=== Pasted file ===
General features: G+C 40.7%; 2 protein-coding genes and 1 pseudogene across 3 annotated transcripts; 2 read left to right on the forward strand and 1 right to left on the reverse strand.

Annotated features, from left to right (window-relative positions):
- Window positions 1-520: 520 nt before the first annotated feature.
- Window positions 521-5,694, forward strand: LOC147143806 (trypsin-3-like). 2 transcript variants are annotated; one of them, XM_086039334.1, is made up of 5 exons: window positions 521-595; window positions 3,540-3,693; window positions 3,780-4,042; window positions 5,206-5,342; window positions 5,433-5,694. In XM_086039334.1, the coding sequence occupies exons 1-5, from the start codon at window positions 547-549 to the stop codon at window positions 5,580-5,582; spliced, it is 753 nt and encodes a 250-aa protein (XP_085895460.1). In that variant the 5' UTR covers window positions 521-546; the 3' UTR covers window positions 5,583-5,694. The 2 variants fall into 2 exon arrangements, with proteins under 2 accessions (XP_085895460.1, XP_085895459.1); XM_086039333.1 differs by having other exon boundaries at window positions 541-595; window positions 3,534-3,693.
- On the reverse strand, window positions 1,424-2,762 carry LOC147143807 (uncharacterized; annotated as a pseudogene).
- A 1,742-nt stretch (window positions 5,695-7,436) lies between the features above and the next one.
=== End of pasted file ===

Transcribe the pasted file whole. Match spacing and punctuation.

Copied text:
General features: G+C 40.7%; 2 protein-coding genes and 1 pseudogene across 3 annotated transcripts; 2 read left to right on the forward strand and 1 right to left on the reverse strand.

Annotated features, from left to right (window-relative positions):
- Window positions 1-520: 520 nt before the first annotated feature.
- Window positions 521-5,694, forward strand: LOC147143806 (trypsin-3-like). 2 transcript variants are annotated; one of them, XM_086039334.1, is made up of 5 exons: window positions 521-595; window positions 3,540-3,693; window positions 3,780-4,042; window positions 5,206-5,342; window positions 5,433-5,694. In XM_086039334.1, the coding sequence occupies exons 1-5, from the start codon at window positions 547-549 to the stop codon at window positions 5,580-5,582; spliced, it is 753 nt and encodes a 250-aa protein (XP_085895460.1). In that variant the 5' UTR covers window positions 521-546; the 3' UTR covers window positions 5,583-5,694. The 2 variants fall into 2 exon arrangements, with proteins under 2 accessions (XP_085895460.1, XP_085895459.1); XM_086039333.1 differs by having other exon boundaries at window positions 541-595; window positions 3,534-3,693.
- On the reverse strand, window positions 1,424-2,762 carry LOC147143807 (uncharacterized; annotated as a pseudogene).
- A 1,742-nt stretch (window positions 5,695-7,436) lies between the features above and the next one.